- Effects and Complications
- Can Schizophrenia be Prevented?
- Risk Factors
- Childhood Schizophrenia
- Hearing Voices
- Managing Symptoms
- Movement Disorders
- Schizophrenia and Suicide
- Conventional Antipsychotics
- Atypical Antipsychotics
- Split Personality
- Anxiety and Schizophrenia
- Depression and Schizophrenia
- Bipolar Disorder
- Brief Psychotic Disorder
- Shared Psychotic Disorder
- Schizotypal Personality Disorder
- Schizophreniform Disorder
- Schizoid Personality
- Delusional Disorder
- Substance Abuse
- Schizoaffective Disorder
- Schizophrenia and Self Injury
Schizophrenia Support Groups
No one person or family can effectively deal with schizophrenia on their own. To have any kind of success or to keep from letting schizophrenia ruin a loved one’s life or his/her family, support is absolutely necessary.
The devastation brought about by a diagnosis of schizophrenia not only affects the person who has the mental illness. Each person diagnosed is a loved one of someone, be it a spouse, parent, friend, or sibling. With the diagnosis comes the reality to others that the person will never be the same. Since the illness typically starts with a major psychotic break, the onset is usually frightening and it can become apparent in an instant that all of one’s dreams and hopes for that loved one are gone.
A support group can play a significant role in helping both family and friends accept the fact that this major mental illness is chronic and will always be a part of their loved one’s life. Acceptance of lost opportunities and dreams can also be found by joining a support group with other families affected by schizophrenia. Since schizophrenics have a difficult time showing emotion or communicating in a logical way, loved ones may have to come to terms with losing what was once a vibrant loving soul. While that soul is still there, not being to reach or see it can be devastating. Dealing with the emotional side of this illness can benefit family members by showing them they are not alone in this new but unpredictable journey.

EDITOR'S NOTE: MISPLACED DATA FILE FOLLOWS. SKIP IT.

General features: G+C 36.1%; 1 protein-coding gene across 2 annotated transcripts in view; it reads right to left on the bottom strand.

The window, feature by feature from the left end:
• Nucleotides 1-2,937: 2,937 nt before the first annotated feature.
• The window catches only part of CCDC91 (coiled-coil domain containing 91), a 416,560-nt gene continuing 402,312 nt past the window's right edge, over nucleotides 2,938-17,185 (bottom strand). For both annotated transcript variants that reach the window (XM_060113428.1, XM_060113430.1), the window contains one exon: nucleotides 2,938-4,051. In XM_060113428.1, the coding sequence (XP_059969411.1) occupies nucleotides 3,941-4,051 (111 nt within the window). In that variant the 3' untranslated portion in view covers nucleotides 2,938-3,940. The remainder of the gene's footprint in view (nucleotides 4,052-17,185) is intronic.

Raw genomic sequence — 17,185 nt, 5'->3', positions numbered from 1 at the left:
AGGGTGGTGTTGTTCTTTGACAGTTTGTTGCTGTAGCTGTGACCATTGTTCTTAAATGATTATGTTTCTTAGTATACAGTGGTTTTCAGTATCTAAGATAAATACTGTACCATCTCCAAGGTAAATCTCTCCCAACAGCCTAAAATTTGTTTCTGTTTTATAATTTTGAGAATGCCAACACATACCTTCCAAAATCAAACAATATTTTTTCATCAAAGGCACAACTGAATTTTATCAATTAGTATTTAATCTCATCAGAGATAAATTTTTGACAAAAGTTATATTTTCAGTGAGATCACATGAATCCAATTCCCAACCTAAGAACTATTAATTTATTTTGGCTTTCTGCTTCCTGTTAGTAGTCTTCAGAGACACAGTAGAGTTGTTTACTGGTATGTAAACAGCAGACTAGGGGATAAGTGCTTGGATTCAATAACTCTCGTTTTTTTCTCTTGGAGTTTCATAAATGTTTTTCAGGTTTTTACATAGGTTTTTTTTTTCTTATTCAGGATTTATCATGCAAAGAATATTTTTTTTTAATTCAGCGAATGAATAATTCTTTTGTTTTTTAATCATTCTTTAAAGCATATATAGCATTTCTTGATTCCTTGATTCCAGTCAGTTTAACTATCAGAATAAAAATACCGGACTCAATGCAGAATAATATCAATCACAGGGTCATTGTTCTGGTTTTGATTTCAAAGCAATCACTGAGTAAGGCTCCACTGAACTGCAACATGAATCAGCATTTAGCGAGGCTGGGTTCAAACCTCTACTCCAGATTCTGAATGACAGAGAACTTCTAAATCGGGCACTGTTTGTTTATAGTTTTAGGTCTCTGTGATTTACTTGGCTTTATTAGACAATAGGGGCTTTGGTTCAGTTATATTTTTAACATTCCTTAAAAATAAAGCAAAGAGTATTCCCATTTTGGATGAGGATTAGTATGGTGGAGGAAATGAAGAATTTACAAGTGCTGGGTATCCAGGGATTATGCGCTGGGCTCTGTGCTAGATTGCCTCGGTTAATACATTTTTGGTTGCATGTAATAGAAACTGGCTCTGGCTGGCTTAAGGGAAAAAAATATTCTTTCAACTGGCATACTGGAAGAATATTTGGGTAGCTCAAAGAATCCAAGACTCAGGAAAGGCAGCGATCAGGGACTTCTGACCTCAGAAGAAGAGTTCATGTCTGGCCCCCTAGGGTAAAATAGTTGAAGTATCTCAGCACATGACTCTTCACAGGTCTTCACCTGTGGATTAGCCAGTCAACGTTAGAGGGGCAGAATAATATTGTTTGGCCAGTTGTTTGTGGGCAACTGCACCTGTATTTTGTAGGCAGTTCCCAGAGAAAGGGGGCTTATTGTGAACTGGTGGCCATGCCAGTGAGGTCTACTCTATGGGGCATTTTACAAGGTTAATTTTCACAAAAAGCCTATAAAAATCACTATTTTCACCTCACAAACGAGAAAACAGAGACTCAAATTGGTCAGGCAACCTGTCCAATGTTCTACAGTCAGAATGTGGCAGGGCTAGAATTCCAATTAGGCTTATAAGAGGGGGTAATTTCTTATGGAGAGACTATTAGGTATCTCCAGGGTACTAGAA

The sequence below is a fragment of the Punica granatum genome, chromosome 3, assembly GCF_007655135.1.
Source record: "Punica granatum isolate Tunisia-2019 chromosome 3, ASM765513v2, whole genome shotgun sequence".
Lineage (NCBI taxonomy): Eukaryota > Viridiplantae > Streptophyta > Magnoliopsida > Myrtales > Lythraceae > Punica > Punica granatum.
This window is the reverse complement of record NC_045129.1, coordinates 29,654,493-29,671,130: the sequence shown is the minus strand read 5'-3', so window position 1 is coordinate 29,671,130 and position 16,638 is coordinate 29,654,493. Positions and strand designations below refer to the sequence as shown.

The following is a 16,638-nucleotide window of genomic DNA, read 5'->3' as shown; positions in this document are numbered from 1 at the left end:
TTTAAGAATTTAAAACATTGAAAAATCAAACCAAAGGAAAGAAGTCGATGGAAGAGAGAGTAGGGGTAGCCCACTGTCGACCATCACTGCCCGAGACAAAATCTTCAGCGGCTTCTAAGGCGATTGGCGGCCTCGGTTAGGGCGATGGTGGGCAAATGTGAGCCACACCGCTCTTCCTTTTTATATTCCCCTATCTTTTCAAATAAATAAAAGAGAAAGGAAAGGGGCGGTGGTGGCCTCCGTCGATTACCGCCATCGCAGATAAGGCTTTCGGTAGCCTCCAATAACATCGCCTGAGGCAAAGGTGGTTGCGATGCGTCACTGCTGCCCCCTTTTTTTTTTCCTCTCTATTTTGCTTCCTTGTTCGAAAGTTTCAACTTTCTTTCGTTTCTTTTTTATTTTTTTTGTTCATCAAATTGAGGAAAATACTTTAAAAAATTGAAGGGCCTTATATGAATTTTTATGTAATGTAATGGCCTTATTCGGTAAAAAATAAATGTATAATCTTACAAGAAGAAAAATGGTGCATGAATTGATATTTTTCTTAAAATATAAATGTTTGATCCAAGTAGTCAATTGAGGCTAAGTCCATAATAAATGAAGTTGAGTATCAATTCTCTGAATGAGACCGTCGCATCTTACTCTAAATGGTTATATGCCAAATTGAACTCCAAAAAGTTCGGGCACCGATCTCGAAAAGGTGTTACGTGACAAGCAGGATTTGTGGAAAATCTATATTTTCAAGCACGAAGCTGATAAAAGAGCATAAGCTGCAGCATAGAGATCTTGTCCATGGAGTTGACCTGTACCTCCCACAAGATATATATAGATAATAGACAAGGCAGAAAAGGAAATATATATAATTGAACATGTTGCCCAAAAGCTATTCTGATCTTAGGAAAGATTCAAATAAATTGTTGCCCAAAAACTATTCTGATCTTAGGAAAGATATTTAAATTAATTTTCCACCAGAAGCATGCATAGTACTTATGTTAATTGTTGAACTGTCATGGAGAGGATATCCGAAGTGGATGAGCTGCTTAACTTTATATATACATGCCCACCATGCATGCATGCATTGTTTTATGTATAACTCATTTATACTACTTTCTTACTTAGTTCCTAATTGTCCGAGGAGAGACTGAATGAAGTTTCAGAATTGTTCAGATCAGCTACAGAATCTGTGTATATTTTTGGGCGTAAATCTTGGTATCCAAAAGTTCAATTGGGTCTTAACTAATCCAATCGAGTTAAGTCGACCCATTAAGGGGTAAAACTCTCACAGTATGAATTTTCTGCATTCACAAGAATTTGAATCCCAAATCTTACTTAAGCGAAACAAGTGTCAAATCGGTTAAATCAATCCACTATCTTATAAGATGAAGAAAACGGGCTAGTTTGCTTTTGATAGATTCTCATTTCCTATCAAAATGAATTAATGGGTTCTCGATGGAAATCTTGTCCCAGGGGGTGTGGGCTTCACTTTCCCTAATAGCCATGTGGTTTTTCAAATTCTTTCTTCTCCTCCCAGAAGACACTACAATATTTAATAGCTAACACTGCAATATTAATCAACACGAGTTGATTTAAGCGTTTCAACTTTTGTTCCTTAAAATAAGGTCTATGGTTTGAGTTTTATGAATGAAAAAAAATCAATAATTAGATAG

Support groups can be a call to action and not just a forum when it comes to dealing with the emotional aspects of schizophrenia on someone you love. A proper support group also provides empowerment. Family and friends can find educational materials and tools to help them help the person who is ill. They can learn how to best assist the patient in adapting to his/her situation and finding ways to be an integral and functional person in society.
Support groups can also teach ways to help minimize the chances of relapse and decrease the recurrence or severity of psychotic episodes. Networking with other family and friends can increase one’s knowledge base and help one find locate needed resources. Support groups often work to stay current on medical and scientific advances concerning schizophrenia.
Following are sources to help with finding local support groups:
- The National Alliance for the Mentally Ill (often referred to as NAMI), (800) 950-NAMI
- National Mental Health Association 1
- Schizophrenia Support Meetup Groups 2
Many hospitals which have excellent mental health services can provide information on support groups and resources. With a mental illness such as schizophrenia, support for the individual and those who love him/her is a must if s/he is to ever get beyond the diagnosis and have a productive and safe future.
SupportGroups.com is for individuals, friends and families who are looking to connect during life's challenging times. Share experiences, evaluate information and get support.
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